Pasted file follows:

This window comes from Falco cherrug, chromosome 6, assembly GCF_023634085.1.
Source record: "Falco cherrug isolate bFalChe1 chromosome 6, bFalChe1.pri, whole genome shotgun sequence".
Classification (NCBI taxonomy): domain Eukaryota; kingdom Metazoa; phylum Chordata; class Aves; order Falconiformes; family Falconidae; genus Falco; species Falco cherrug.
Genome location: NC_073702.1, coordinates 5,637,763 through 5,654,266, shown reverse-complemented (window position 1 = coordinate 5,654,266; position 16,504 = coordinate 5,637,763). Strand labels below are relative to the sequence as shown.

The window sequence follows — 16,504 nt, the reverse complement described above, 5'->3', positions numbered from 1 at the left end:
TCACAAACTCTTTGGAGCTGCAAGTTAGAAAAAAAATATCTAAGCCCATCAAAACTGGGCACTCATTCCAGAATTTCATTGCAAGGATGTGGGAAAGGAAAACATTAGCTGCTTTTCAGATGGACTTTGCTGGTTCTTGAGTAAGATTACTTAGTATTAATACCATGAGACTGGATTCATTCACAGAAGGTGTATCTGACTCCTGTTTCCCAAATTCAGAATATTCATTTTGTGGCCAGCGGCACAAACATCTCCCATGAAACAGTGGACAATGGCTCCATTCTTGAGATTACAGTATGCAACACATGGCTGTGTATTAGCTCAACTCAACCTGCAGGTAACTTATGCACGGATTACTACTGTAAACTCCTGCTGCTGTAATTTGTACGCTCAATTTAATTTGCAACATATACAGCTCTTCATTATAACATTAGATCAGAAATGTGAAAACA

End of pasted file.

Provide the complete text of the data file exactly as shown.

This window comes from Falco cherrug, chromosome 6, assembly GCF_023634085.1.
Source record: "Falco cherrug isolate bFalChe1 chromosome 6, bFalChe1.pri, whole genome shotgun sequence".
Classification (NCBI taxonomy): domain Eukaryota; kingdom Metazoa; phylum Chordata; class Aves; order Falconiformes; family Falconidae; genus Falco; species Falco cherrug.
Genome location: NC_073702.1, coordinates 5,637,763 through 5,654,266, shown reverse-complemented (window position 1 = coordinate 5,654,266; position 16,504 = coordinate 5,637,763). Strand labels below are relative to the sequence as shown.

The window sequence follows — 16,504 nt, the reverse complement described above, 5'->3', positions numbered from 1 at the left end:
TCACAAACTCTTTGGAGCTGCAAGTTAGAAAAAAAATATCTAAGCCCATCAAAACTGGGCACTCATTCCAGAATTTCATTGCAAGGATGTGGGAAAGGAAAACATTAGCTGCTTTTCAGATGGACTTTGCTGGTTCTTGAGTAAGATTACTTAGTATTAATACCATGAGACTGGATTCATTCACAGAAGGTGTATCTGACTCCTGTTTCCCAAATTCAGAATATTCATTTTGTGGCCAGCGGCACAAACATCTCCCATGAAACAGTGGACAATGGCTCCATTCTTGAGATTACAGTATGCAACACATGGCTGTGTATTAGCTCAACTCAACCTGCAGGTAACTTATGCACGGATTACTACTGTAAACTCCTGCTGCTGTAATTTGTACGCTCAATTTAATTTGCAACATATACAGCTCTTCATTATAACATTAGATCAGAAATGTGAAAACA